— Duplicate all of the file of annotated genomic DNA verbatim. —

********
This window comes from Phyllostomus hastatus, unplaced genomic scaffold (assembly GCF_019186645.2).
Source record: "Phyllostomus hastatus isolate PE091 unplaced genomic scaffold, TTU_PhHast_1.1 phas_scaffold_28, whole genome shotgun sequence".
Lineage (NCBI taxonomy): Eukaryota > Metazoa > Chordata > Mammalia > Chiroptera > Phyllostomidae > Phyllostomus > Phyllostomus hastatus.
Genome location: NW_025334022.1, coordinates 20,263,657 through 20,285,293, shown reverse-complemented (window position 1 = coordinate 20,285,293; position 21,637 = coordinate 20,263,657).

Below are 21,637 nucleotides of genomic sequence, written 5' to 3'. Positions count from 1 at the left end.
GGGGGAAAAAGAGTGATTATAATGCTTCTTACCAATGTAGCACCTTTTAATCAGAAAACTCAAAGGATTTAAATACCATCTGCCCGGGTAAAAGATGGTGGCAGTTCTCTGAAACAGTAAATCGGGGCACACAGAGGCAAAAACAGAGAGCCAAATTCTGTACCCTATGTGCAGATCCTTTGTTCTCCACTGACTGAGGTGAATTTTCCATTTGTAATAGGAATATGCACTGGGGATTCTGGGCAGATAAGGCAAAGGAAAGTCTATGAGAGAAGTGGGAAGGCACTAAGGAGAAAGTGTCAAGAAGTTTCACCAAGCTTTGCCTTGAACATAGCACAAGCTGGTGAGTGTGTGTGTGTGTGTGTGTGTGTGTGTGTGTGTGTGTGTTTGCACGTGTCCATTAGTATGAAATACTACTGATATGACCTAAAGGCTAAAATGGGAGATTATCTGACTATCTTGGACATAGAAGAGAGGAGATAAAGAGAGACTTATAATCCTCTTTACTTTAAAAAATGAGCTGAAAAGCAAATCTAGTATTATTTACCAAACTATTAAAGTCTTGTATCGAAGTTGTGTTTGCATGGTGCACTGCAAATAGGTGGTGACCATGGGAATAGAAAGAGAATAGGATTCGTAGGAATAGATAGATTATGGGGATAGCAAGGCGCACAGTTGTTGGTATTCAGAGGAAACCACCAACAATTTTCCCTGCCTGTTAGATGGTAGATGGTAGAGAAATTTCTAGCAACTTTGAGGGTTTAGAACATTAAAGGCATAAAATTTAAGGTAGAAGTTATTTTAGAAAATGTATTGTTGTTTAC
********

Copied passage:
This window comes from Phyllostomus hastatus, unplaced genomic scaffold (assembly GCF_019186645.2).
Source record: "Phyllostomus hastatus isolate PE091 unplaced genomic scaffold, TTU_PhHast_1.1 phas_scaffold_28, whole genome shotgun sequence".
Lineage (NCBI taxonomy): Eukaryota > Metazoa > Chordata > Mammalia > Chiroptera > Phyllostomidae > Phyllostomus > Phyllostomus hastatus.
Genome location: NW_025334022.1, coordinates 20,263,657 through 20,285,293, shown reverse-complemented (window position 1 = coordinate 20,285,293; position 21,637 = coordinate 20,263,657).

Below are 21,637 nucleotides of genomic sequence, written 5' to 3'. Positions count from 1 at the left end.
GGGGGAAAAAGAGTGATTATAATGCTTCTTACCAATGTAGCACCTTTTAATCAGAAAACTCAAAGGATTTAAATACCATCTGCCCGGGTAAAAGATGGTGGCAGTTCTCTGAAACAGTAAATCGGGGCACACAGAGGCAAAAACAGAGAGCCAAATTCTGTACCCTATGTGCAGATCCTTTGTTCTCCACTGACTGAGGTGAATTTTCCATTTGTAATAGGAATATGCACTGGGGATTCTGGGCAGATAAGGCAAAGGAAAGTCTATGAGAGAAGTGGGAAGGCACTAAGGAGAAAGTGTCAAGAAGTTTCACCAAGCTTTGCCTTGAACATAGCACAAGCTGGTGAGTGTGTGTGTGTGTGTGTGTGTGTGTGTGTGTGTGTGTGTTTGCACGTGTCCATTAGTATGAAATACTACTGATATGACCTAAAGGCTAAAATGGGAGATTATCTGACTATCTTGGACATAGAAGAGAGGAGATAAAGAGAGACTTATAATCCTCTTTACTTTAAAAAATGAGCTGAAAAGCAAATCTAGTATTATTTACCAAACTATTAAAGTCTTGTATCGAAGTTGTGTTTGCATGGTGCACTGCAAATAGGTGGTGACCATGGGAATAGAAAGAGAATAGGATTCGTAGGAATAGATAGATTATGGGGATAGCAAGGCGCACAGTTGTTGGTATTCAGAGGAAACCACCAACAATTTTCCCTGCCTGTTAGATGGTAGATGGTAGAGAAATTTCTAGCAACTTTGAGGGTTTAGAACATTAAAGGCATAAAATTTAAGGTAGAAGTTATTTTAGAAAATGTATTGTTGTTTAC